More people are fleeing from their hometowns in fear of contracting the coronavirus. Richard Florida, University of Toronto Professor & Author of ‘Rise of the Creative Class’ joins Yahoo Finance’s On The Move panel to break down the vast amount of residents leaving their home cities.
ADAM SHAPIRO: We invite into the program now professor Richard Florida, a University of Toronto professor. He's joining us from Miami, Florida, right now. And what do you think? Will people choose to leave cities like New York, Chicago, Los Angeles because of COVID-19? What is the actual story?
RICHARD FLORIDA: So I think-- you know, and I have now looked at the history of pandemics and plagues going back centuries. Not once has any serious-- the bubonic plague, the Black Plague, the Spanish flu. We can go on-- dented the course of urbanization. New York, London, Paris, Rome-- we can go on-- have all remained great cities. And, in fact, as a person who's been doing urbanism for more than three decades, I never even paid attention, and in fact, most of my colleagues never even paid attention to the roles of pandemics and plagues.
Now, what do I think will happen? I think that some people, the older and the vulnerable, and especially families with kids-- and I think this is what people don't understand. Families with kids who were already moving to the suburbs, about ready to move to the suburbs-- the kids were getting close to school age. They wanted a yard and a swing set. Those talks are going to leave places like New York City or Chicago or the inner city.
But I think cities actually have a very interesting bright future. What we find is that in history of crises, in history of pandemics, the young people, ambitious people, people from rural areas who want better jobs flock to cities. And because real-estate prices will decline-- we're going to have fewer offices. There's going to be more of a retail apocalypse. Those big high-priced condominiums that were pied a terres are not going to sell. Our cities might become affordable enough for artists and creatives and middle-class people to move back.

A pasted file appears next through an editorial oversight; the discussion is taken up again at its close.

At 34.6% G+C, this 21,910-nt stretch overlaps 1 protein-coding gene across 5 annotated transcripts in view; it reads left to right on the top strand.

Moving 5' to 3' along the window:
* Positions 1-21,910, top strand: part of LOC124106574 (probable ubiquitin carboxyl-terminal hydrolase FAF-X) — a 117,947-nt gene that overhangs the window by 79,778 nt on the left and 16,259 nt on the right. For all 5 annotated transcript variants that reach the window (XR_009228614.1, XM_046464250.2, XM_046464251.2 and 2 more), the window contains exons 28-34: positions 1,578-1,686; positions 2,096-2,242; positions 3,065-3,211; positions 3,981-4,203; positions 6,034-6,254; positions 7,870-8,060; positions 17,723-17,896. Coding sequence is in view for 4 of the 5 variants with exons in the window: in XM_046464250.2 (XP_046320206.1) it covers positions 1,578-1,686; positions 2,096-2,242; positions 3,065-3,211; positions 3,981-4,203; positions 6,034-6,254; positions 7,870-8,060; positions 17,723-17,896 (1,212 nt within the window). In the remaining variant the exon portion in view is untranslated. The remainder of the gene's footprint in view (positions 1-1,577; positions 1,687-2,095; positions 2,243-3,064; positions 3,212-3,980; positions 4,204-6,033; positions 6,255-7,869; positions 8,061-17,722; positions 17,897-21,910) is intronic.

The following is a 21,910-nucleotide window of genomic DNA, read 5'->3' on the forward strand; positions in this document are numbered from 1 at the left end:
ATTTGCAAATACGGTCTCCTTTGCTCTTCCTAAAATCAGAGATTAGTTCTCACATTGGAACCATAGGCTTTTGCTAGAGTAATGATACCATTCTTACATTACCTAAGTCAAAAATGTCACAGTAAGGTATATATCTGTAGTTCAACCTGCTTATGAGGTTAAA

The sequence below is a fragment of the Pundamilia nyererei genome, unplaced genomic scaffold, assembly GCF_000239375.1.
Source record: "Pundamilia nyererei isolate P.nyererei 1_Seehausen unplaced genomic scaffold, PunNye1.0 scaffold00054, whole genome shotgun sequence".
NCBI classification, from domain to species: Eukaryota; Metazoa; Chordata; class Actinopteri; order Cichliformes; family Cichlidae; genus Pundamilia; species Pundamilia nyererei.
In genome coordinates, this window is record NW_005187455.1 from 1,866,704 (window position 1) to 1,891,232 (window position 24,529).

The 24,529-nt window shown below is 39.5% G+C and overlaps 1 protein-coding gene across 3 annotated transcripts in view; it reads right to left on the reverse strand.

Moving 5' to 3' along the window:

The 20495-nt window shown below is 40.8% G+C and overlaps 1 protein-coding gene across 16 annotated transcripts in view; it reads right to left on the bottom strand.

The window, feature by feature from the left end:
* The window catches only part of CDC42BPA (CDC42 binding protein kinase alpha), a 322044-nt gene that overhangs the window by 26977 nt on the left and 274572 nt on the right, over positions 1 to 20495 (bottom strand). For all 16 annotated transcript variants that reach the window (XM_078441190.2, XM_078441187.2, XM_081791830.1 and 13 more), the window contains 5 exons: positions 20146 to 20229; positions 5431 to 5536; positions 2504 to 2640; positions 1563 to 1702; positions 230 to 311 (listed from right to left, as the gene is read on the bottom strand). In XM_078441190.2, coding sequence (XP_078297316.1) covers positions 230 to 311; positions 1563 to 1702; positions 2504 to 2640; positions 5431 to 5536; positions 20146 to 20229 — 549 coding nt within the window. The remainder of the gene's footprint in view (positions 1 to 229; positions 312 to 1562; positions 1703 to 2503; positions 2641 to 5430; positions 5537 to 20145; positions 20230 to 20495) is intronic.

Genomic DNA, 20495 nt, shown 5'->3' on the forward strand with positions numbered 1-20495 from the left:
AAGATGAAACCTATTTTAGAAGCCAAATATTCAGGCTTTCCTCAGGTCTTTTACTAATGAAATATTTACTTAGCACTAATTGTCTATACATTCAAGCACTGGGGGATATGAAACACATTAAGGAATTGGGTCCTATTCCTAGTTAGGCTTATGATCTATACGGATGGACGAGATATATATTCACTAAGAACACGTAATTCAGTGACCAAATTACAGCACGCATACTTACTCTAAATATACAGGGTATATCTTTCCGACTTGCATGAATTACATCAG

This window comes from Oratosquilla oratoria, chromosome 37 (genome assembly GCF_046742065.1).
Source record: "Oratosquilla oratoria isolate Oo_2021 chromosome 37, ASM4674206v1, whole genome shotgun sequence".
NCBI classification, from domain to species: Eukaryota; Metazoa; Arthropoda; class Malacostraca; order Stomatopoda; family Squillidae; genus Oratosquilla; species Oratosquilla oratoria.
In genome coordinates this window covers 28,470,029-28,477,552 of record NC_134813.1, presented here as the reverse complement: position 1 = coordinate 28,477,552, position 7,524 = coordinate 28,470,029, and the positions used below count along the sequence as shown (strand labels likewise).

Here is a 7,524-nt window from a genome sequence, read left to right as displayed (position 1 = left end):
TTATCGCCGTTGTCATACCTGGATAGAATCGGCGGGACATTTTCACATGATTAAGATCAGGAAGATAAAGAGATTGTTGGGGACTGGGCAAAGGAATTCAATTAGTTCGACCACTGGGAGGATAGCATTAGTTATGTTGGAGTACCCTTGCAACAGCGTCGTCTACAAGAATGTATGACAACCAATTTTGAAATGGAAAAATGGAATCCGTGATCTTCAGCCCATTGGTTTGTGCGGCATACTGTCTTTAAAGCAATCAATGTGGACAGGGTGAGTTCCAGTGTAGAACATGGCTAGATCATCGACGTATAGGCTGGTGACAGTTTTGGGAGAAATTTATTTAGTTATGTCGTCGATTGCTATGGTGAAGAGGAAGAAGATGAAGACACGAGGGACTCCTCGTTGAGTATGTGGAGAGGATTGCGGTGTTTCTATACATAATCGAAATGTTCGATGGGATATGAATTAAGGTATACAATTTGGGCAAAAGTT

So net-net, I think cities will lose some people. They'll gain some people, but they will come back strong in the next couple of years.
JULIE HYMAN: Richard, it's Julie here. And we don't yet really have data on this necessarily. All we have are anecdotes, right? So for example, I have a friend who lives in Monmouth County, New Jersey, who said there has been a boom in real estate there for houses between $2 to $4 million-- so people coming down from the city or its environs to move down there. So does that also imply though that there will be sort of a hollowing out of urban centers in the next couple of years as we go through this process that you're describing? What's that going to do to tax revenue? What's that going to do to city services, for example?
RICHARD FLORIDA: Well, there's no doubt that people with kids-- and I think the issue here is if you use the city for the public amenities it provided-- the parks, the playgrounds, the restaurants, all of those things-- the art museums. And those are all closed. And you've got a kid or two and another kid on the way. You go, oh my God. I'm going to go to Monmouth County. I'm going to go to the Hamptons. I'm going to go to Hudson, or I might leave.
I have a friend who's leaving Chelsea to move to Charlotte, North Carolina, who works in the financial markets. He's got a two year-- a three-year-old. He and his wife have a three-year-old and another one on the way. They've outgrown their apartment. Those people were going to move anywhere. And I think, yeah, that's going to happen.
The other thing that's going to happen, though, is younger people, ambitious people-- you know, it's funny. I saw those pictures of Washington Square Park with the kids sitting on the lawn. I said if I was 22 or 23, I'd flock to New York City in a minute. If I'm an artist looking for an affordable studio, I might be able to get one. In the short run, Manhattan will be hit hard.
Look, and I think it's not a flight of people. Offices are not going to come back online. We already hear from companies. They're not coming back to even think about the office until the fall or me until 2021. So there's not going to be that revenue of workers coming in, those retail shops.
But, you know, my colleague Derek Thompson wrote a great piece in "The Atlantic" and he said about the retail and commercial apocalypse, it's like a forest fire. It clears out the stuff that was there, and in the process of clearing, new stuff grows up.
Look, we've been through pandemics and plague through all of human history. Have cities failed? No. They come back even stronger. So I think we've got to stop and think not just about the next 6 or 12 or 18 months. What will our cities look like in the long run? And there I'm incredibly positive, even though the short run is going to be very tough.